Give Hope

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Written by Marshall Commons

I asked my colleagues at work what they think of when they hear the word "Christmas". These were their responses: presents, trees, winter, weight gain, scotch tape, temporary satisfaction, Santa, ham, ornaments, snow and reindeer. I wonder how many of these same words come to mind when you hear "Christmas". When you clear away the ribbons and wrappings, the cookie crumbs and receipts, what is at the heart of Christmas?

If you look carefully, I believe that you will find the most famous verse of scripture known to believers and non-believers alike...John 3:16. "For God so loved the world, that He gave His only Son..." Jesus-God's greatest gift, sent to "seek and save the lost". A missionary from heaven sent into a dark world to not just bring light, but to actually be the light of salvation. Knowing what lay ahead, the Father's passion for us outweighed the pain He would feel.

Sharing the Father's passion for the lost and having His heart for His children is the mission of the church and what I love most about Central. As a newly baptized, young believer I came here with my family in 1974. I was discipled by Jim Yost and later guided into mission work by him. I had the privilege of standing shoulder to shoulder with some great, godly men and women while serving together on our Missions Committee and later being served by them as a missionary myself.  Dot Isbell, Jewel Yost, Hope Ingraham, Don Hart, Jon Ottinger and Veltie Jessup. They were the links between those serving on the field and us at home. The missionaries were their friends, their family and their teammates. We supported them with our finances, our prayers and often-our tears as we shared in their struggles.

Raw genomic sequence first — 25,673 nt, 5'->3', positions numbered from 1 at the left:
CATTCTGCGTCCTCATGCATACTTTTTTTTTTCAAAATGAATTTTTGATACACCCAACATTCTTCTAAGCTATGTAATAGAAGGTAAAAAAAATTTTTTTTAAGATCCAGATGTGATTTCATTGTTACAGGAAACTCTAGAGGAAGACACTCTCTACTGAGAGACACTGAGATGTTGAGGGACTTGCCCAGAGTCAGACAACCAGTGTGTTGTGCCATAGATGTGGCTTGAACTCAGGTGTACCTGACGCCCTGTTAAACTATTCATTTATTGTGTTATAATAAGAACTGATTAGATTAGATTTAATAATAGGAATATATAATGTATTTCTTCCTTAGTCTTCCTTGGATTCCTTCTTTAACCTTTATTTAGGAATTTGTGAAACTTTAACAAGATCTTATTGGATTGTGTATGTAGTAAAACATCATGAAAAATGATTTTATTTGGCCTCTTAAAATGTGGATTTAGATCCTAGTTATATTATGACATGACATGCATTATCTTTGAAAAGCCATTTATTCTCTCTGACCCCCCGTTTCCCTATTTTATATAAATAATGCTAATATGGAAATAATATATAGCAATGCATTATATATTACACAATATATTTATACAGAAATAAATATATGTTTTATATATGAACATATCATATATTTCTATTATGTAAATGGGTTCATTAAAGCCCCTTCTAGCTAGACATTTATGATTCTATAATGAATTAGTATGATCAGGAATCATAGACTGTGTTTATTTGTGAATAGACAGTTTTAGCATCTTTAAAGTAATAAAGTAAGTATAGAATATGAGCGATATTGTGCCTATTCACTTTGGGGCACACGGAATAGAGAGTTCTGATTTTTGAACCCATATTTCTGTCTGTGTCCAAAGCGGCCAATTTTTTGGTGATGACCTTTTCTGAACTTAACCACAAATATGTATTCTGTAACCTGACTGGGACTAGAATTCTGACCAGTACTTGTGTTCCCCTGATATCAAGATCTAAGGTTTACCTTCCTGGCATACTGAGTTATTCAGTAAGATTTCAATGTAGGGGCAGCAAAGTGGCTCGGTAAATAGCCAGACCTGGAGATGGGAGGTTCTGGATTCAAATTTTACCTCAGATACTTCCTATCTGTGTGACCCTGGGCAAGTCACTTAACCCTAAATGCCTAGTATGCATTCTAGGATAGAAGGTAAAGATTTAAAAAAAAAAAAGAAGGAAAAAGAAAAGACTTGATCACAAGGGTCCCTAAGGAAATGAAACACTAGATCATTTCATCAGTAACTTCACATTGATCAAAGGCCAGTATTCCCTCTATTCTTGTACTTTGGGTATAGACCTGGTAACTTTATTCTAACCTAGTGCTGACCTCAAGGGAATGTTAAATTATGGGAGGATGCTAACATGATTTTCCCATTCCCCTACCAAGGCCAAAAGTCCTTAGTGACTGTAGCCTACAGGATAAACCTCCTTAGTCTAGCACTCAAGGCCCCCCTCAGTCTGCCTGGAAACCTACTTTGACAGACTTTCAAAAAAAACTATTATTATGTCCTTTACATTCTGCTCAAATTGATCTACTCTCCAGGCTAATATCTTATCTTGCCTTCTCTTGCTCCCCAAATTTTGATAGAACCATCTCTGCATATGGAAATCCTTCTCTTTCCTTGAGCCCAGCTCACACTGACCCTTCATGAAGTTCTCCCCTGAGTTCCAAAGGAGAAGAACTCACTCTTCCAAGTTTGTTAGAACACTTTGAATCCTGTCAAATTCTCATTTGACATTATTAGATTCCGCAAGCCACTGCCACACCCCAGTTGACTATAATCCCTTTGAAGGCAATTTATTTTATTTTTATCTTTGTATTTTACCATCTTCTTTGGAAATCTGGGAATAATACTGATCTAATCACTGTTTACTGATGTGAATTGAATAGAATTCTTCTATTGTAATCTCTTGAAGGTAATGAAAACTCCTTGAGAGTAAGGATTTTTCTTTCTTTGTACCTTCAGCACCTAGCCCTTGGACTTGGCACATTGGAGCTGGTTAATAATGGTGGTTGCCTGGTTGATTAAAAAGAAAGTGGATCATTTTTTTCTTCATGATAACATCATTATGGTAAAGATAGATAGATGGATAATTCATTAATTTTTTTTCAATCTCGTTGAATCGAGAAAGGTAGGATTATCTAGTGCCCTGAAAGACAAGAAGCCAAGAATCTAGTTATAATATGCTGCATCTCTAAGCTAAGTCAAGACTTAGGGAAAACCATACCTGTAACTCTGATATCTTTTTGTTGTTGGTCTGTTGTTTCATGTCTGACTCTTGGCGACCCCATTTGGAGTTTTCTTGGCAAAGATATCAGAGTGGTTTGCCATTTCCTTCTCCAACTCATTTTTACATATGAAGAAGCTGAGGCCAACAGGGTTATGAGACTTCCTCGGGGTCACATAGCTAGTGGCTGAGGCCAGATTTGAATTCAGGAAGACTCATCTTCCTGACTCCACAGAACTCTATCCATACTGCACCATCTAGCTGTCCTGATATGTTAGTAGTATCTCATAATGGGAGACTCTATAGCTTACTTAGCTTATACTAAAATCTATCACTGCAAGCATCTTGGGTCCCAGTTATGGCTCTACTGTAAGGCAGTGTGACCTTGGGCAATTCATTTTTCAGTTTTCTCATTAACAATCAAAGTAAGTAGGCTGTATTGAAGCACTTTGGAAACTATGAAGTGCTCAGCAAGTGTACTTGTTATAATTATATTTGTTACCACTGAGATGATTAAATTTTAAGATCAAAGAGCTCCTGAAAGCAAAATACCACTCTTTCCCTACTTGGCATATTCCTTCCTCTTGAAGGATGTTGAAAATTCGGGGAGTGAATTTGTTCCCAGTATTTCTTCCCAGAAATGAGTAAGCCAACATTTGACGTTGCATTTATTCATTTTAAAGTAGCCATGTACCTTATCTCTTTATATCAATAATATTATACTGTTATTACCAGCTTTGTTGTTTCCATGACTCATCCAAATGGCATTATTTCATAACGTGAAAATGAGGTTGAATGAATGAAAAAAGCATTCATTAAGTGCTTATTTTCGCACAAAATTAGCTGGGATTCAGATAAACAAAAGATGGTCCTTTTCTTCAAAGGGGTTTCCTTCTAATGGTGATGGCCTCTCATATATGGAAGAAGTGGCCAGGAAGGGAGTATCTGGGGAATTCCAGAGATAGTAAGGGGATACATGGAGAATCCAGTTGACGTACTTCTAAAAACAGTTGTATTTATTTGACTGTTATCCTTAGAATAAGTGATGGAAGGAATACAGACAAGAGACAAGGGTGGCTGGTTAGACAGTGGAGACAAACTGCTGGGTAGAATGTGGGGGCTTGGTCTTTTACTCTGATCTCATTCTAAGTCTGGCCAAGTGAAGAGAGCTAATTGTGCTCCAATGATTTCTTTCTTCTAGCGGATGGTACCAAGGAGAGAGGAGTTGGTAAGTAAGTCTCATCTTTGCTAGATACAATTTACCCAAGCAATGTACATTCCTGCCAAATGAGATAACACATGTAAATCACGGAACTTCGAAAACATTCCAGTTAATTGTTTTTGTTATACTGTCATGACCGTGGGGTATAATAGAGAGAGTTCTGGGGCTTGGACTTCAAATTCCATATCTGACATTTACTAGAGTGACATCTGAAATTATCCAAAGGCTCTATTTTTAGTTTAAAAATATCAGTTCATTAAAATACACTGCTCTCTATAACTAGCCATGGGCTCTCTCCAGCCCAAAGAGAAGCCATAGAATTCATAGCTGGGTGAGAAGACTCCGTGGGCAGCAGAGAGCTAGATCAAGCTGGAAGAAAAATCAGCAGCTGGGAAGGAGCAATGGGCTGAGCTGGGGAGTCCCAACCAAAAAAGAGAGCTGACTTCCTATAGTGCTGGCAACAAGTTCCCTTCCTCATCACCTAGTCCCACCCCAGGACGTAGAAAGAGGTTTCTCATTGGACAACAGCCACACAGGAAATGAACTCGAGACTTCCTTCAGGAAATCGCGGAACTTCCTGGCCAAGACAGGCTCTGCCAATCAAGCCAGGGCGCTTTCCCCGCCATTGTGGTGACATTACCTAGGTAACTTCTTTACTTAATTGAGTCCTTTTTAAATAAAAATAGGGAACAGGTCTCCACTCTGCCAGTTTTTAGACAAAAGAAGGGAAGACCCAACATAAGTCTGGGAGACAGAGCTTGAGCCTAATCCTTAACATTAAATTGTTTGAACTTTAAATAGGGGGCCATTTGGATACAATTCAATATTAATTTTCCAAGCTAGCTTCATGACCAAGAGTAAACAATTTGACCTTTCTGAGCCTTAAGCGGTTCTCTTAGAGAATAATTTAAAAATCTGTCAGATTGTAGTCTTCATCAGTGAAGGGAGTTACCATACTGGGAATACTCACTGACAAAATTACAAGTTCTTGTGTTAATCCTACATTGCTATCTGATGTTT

I believe Central has been blessed by God because we share His heart. Sending out missionaries around the world to bring the good news is like having Christmas year-round. A gift with no receipt-although it cost the Father everything, it is free to those who will receive it.

Like most of you, I just put up lights on our home. Plugging them in at 4:00 pm did not have much of an impact. I could barely tell that they were even on. However, they look pretty great at night. Where will you let your light shine this Christmas? Will it just be absorbed by all of the other light around or will it stand out as a beacon of hope in the midst of darkness?